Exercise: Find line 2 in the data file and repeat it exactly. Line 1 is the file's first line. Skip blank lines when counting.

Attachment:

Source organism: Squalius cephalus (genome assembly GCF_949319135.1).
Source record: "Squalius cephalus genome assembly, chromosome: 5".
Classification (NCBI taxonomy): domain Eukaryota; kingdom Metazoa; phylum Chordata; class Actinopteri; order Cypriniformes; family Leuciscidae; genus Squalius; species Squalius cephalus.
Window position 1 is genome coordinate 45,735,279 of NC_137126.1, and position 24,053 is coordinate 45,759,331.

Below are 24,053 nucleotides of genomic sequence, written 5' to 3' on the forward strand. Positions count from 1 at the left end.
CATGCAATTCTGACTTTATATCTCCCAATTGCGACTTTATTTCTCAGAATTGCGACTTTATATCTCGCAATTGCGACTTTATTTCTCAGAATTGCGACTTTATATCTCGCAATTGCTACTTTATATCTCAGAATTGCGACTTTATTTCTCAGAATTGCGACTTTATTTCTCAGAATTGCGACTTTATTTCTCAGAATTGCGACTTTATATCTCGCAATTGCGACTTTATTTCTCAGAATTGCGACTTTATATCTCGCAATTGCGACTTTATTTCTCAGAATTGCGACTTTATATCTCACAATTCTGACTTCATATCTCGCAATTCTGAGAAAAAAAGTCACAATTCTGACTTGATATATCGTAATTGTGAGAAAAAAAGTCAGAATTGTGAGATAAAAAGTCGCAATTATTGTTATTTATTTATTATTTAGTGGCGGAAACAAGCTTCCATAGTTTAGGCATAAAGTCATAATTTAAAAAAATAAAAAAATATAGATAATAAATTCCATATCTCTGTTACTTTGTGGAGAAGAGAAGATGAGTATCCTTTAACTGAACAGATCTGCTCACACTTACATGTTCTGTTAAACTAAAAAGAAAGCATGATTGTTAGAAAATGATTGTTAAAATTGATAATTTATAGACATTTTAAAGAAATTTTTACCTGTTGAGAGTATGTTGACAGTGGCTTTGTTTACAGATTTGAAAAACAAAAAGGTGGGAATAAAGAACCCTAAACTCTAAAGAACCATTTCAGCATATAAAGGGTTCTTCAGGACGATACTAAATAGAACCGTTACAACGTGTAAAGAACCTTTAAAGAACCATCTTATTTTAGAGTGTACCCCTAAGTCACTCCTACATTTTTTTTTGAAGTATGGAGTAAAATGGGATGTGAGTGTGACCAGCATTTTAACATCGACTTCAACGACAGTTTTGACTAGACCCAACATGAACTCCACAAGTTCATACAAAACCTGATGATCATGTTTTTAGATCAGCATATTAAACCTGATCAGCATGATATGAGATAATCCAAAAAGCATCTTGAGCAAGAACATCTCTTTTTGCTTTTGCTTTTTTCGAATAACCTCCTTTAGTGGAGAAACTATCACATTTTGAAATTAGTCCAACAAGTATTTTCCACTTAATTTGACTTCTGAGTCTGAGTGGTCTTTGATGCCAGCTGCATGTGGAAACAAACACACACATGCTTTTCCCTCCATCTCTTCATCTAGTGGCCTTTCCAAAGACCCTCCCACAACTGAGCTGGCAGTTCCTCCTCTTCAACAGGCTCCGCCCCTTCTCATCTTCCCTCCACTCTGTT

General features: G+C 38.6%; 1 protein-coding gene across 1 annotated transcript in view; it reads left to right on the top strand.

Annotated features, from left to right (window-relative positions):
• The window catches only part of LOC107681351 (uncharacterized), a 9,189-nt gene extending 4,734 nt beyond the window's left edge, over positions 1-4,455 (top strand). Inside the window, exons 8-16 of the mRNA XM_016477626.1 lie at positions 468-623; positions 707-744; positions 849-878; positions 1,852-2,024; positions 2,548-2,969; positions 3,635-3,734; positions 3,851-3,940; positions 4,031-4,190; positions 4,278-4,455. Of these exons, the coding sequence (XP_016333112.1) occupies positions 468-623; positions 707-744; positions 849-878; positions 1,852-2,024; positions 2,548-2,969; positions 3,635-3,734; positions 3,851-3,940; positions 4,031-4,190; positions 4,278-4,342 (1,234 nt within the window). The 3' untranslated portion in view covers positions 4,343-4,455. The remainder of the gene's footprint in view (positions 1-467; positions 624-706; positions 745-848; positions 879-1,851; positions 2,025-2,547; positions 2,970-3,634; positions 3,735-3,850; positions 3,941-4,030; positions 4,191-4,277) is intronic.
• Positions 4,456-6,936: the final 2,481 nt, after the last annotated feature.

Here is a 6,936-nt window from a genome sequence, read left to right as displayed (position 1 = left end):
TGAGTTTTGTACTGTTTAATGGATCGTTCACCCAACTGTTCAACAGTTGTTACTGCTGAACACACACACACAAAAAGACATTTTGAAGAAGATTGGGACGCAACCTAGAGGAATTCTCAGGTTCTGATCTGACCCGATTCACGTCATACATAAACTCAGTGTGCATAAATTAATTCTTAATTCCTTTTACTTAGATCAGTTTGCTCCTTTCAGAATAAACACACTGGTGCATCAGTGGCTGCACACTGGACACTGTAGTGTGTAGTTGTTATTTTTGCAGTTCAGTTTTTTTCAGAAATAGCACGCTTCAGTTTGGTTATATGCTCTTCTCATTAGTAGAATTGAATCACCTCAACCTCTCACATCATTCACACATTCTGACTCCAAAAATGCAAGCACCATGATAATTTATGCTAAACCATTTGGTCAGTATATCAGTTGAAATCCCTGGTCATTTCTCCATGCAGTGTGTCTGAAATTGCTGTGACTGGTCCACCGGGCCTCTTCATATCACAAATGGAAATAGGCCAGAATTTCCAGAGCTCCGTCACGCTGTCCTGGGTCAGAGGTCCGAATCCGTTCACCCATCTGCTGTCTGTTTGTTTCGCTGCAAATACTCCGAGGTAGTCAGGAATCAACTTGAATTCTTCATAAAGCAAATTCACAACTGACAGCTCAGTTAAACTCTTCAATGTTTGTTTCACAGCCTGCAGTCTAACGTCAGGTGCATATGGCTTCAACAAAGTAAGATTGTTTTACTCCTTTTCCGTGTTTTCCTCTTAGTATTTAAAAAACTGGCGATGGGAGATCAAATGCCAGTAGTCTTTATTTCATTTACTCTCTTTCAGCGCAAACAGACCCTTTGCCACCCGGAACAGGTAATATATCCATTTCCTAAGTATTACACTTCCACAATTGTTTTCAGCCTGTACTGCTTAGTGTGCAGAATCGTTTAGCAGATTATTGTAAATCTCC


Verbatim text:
Source record: "Squalius cephalus genome assembly, chromosome: 5".